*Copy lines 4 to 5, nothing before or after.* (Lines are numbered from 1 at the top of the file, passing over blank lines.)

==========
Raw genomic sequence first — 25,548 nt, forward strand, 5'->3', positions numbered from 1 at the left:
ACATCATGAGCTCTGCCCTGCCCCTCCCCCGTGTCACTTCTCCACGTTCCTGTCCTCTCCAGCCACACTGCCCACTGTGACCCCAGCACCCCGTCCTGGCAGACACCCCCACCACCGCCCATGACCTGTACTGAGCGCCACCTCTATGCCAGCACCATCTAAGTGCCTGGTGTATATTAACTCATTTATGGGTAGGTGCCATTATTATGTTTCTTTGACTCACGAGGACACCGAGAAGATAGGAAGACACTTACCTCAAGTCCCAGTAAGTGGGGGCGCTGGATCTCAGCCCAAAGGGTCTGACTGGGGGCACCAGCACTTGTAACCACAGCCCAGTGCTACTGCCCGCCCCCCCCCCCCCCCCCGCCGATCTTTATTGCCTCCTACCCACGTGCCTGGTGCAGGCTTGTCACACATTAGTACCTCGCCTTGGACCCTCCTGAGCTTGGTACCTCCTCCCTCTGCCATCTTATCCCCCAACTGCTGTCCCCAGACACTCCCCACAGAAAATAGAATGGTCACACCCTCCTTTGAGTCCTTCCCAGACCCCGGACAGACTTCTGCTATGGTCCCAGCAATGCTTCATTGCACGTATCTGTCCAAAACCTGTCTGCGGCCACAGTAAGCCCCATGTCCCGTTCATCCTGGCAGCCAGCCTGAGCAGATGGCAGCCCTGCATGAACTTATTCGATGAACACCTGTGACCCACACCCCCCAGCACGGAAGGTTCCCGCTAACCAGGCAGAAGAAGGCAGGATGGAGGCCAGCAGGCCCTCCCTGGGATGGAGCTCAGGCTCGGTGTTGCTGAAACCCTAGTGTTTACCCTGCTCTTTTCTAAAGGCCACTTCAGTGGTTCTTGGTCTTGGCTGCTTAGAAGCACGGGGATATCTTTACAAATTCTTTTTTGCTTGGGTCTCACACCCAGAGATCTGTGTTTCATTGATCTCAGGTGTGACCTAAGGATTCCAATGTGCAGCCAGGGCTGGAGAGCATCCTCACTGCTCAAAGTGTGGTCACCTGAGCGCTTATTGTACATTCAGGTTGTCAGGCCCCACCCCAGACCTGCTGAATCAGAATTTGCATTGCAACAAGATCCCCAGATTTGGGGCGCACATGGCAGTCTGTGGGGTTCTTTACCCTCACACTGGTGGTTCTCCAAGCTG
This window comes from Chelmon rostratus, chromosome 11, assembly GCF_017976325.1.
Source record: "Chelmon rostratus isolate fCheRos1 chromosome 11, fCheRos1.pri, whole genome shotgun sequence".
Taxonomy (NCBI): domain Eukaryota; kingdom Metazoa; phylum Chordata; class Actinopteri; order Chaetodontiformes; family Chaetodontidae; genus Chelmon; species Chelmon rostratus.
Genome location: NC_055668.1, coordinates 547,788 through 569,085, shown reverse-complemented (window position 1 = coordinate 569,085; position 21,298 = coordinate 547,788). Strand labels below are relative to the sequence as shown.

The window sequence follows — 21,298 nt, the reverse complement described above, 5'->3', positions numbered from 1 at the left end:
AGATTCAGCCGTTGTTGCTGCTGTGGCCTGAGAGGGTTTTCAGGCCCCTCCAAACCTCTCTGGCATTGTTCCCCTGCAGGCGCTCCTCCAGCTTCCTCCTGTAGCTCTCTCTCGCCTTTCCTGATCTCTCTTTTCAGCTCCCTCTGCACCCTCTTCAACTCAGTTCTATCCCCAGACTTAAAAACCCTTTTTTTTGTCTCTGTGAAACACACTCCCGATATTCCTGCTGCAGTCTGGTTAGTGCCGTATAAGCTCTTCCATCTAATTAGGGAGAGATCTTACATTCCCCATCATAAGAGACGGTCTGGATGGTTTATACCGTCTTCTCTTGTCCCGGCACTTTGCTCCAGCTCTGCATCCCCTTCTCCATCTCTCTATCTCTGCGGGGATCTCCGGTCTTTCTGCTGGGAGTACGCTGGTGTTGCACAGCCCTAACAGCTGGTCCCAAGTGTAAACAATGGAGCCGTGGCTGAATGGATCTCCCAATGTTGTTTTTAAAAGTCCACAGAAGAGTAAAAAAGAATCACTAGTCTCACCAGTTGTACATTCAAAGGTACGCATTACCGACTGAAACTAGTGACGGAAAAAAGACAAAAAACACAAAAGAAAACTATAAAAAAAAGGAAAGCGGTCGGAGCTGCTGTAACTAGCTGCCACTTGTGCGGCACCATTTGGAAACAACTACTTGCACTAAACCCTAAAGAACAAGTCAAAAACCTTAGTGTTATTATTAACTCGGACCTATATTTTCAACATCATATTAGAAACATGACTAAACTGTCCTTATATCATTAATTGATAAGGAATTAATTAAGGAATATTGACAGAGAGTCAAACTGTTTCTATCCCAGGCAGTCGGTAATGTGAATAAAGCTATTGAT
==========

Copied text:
Source record: "Chelmon rostratus isolate fCheRos1 chromosome 11, fCheRos1.pri, whole genome shotgun sequence".
Taxonomy (NCBI): domain Eukaryota; kingdom Metazoa; phylum Chordata; class Actinopteri; order Chaetodontiformes; family Chaetodontidae; genus Chelmon; species Chelmon rostratus.